Skip to Content

UK Edition. Click here for US version.

NEURONTIN 100 MG HARD CAPSULES

Active substance(s): GABAPENTIN

View full screen / Print PDF » Download PDF ⇩
Transcript
Neurontin® 100 mg Hard Capsules
(gabapentin)

1924
02.09.15[13]

PATIENT INFORMATION LEAFLET
This medicine is available as the above name but will be referred to as
Neurontin throughout this leaflet.
Neurontin Capsules are available in other strengths and also as film-coated
tablets.
Read all of this leaflet carefully before you start taking this medicine
because it contains important information for you.
- Keep this leaflet. You may need to read it again.
- If you have any further questions, ask your doctor or pharmacist.
- This medicine has been prescribed for you only. Do not pass it on to
others. It may harm them, even if their symptoms are the same as yours.
- If you get any side effects talk to your doctor or pharmacist. This includes
any possible side effects not listed in this leaflet. See section 4.
What is in this leaflet:
1. What Neurontin is and what it is used for
2. What you need to know before you take Neurontin
3. How to take Neurontin
4. Possible side effects
5. How to store Neurontin
6. Contents of the pack and other information
1. WHAT NEURONTIN IS AND WHAT IT IS USED FOR
Neurontin belongs to a group of medicines used to treat epilepsy and
peripheral neuropathic pain (long lasting pain caused by damage to the
nerves).
The active substance in Neurontin is gabapentin.
Neurontin is used to treat:
- Various forms of epilepsy (seizures that are initially limited to certain
parts of the brain, whether the seizure spreads to other parts of the brain
or not). Your doctor will prescribe Neurontin for you to help treat your
epilepsy when your current treatment is not fully controlling your
condition. You should take Neurontin in addition to your current
treatment unless told otherwise.
Neurontin can also be used on its own to treat adults and children over
12 years of age.
- Peripheral neuropathic pain (long lasting pain caused by damage to the
nerves). A variety of different diseases can cause peripheral neuropathic
pain (primarily occurring in the legs and/or arms), such as diabetes or
shingles. Pain sensations may be described as hot, burning, throbbing,
shooting, stabbing, sharp, cramping, aching, tingling, numbness, pins
and needles etc.
2. WHAT YOU NEED TO KNOW BEFORE YOU TAKE NEURONTIN
Do not take Neurontin
- if you are allergic (hypersensitive) to gabapentin or any of the other
ingredients of this medicine (listed in section 6).
Warnings and Precautions
Talk to your doctor or pharmacist before taking Neurontin:
- if you suffer from kidney problems your doctor may prescribe a different
dosing schedule
- if you are on haemodialysis (to remove waste products because of
kidney failure), tell your doctor if you develop muscle pain and/or
weakness
- if you develop signs such as persistent stomach pain, feeling sick and
being sick contact your doctor immediately as these may be symptoms
of acute pancreatitis (an inflamed pancreas)
Cases of abuse and dependence have been reported for gabapentin from
the post-marketing experience. Talk to your doctor if you have a history of
abuse or dependence.
A small number of people being treated with antiepileptics such as
gabapentin have had thoughts of harming or killing themselves.
If at any time you have these thoughts, immediately contact your doctor.
Important information about potentially serious reactions
A small number of people taking Neurontin get an allergic reaction or
potentially serious skin reaction, which may develop into more serious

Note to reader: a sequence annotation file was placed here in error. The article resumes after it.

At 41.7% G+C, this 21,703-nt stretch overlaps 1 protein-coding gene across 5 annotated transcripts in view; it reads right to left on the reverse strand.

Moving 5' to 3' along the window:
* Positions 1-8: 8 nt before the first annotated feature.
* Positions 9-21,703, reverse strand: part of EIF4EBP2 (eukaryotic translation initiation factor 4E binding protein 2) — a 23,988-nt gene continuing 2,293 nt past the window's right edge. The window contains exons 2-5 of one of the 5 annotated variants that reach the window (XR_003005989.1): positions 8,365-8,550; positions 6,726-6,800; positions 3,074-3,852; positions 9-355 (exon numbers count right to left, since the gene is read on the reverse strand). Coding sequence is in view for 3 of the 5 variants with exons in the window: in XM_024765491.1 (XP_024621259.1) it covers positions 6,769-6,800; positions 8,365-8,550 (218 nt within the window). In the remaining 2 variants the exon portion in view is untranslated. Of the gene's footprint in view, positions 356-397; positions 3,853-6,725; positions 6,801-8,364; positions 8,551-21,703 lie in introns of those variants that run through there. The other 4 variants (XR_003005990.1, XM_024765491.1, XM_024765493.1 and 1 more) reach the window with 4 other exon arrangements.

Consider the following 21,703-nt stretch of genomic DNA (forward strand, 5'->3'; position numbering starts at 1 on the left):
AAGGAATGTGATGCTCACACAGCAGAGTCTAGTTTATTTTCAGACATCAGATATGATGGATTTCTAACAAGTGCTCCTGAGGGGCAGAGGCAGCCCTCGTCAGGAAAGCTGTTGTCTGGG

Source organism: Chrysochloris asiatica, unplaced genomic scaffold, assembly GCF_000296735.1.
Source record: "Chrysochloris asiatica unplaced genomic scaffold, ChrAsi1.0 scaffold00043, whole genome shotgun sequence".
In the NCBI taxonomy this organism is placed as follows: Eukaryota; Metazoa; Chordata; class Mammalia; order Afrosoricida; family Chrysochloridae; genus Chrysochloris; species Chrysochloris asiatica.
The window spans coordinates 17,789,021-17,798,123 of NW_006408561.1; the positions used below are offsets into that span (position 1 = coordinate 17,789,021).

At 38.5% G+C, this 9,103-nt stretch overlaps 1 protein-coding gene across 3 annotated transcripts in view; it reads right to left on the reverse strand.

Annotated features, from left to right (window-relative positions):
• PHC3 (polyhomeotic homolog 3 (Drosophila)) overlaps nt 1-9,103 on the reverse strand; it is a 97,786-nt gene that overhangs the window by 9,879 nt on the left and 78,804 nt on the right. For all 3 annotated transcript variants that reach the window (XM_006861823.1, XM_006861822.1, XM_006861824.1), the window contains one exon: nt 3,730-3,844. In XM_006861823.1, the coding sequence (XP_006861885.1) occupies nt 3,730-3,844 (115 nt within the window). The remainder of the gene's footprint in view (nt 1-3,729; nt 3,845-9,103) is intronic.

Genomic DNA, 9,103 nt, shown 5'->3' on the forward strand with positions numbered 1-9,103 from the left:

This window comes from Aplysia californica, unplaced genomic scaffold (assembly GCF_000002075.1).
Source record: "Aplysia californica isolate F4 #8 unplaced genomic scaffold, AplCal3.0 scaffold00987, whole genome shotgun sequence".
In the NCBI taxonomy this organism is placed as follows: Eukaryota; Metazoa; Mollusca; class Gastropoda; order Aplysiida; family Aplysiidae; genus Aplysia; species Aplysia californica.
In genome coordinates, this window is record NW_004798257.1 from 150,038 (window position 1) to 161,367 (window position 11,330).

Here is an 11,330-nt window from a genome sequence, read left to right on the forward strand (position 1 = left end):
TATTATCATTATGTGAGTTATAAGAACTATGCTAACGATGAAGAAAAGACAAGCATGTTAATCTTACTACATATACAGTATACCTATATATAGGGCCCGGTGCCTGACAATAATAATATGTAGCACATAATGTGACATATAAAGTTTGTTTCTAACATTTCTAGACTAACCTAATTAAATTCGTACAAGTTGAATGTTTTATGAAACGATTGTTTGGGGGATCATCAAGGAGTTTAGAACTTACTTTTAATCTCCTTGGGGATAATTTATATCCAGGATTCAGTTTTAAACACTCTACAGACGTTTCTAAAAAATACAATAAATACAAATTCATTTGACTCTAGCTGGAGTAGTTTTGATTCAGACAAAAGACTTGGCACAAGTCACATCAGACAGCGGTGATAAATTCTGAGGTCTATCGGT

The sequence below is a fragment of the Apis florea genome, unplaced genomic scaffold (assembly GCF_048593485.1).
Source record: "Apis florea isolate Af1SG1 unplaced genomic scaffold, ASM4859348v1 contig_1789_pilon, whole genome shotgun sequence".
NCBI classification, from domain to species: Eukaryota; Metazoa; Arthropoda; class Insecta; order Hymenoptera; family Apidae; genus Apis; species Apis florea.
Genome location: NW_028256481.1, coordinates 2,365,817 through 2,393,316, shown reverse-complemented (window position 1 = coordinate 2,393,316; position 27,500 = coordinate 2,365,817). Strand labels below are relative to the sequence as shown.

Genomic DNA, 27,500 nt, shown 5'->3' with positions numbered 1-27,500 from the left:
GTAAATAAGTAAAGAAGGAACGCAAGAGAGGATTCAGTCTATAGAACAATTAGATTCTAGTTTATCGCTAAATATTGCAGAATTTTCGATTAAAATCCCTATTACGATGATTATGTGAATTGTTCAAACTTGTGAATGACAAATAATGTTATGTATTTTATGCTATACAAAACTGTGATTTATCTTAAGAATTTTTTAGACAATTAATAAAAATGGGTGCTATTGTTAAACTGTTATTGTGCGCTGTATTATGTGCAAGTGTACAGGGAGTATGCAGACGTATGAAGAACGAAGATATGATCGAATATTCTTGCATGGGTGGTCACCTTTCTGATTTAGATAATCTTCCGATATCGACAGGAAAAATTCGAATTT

problems if they are not treated. You need to know the symptoms to look
out for while you are taking Neurontin.
Read the description of these symptoms in section 4 of this leaflet
under ‘Contact your doctor immediately if you experience any of the
following symptoms after taking this medicine as they can be serious’

Pregnancy
Neurontin should not be taken during pregnancy, unless you are told
otherwise by your doctor. Effective contraception must be used by women
of child-bearing potential.
There have been no studies specifically looking at the use of gabapentin in
pregnant women, but other medications used to treat seizures have
reported an increased risk of harm to the developing baby, particularly
when more than one seizure medication is taken at the same time.
Therefore, whenever possible, you should try to take only one seizure
medication during pregnancy and only under the advice of your doctor.
Contact your doctor immediately if you become pregnant, think you might
be pregnant or are planning to become pregnant while taking Neurontin. Do
not suddenly discontinue taking this medicine as this may lead to a
breakthrough seizure, which could have serious consequences for you and
your baby.
Breast-feeding
Gabapentin, the active substance of Neurontin, is passed on through
human milk. Because the effect on the baby is unknown, it is not
recommended to breast-feed while using Neurontin.
Fertility
There is no effect on fertility in animal studies.
Driving and using machines
Neurontin may produce dizziness, drowsiness and tiredness.
You should not drive, operate complex machinery or take part in other
potentially hazardous activities until you know whether this medication
affects your ability to perform these activities.
Neurontin contains lactose
Neurontin hard capsules contain lactose (a type of sugar). If you have been
told by your doctor that you have an intolerance to some sugars, contact
your doctor before taking this medicinal product.
3. HOW TO TAKE NEURONTIN
Always take this medicine exactly as your doctor or pharmacist has told
you. Check with your doctor or pharmacist if you are not sure.
Your doctor will determine what dose is appropriate for you.
Epilepsy, the recommended dose is
Adults and adolescents:
Take the number of capsules or tablets as instructed. Your doctor will
usually build up your dose gradually. The starting dose will generally be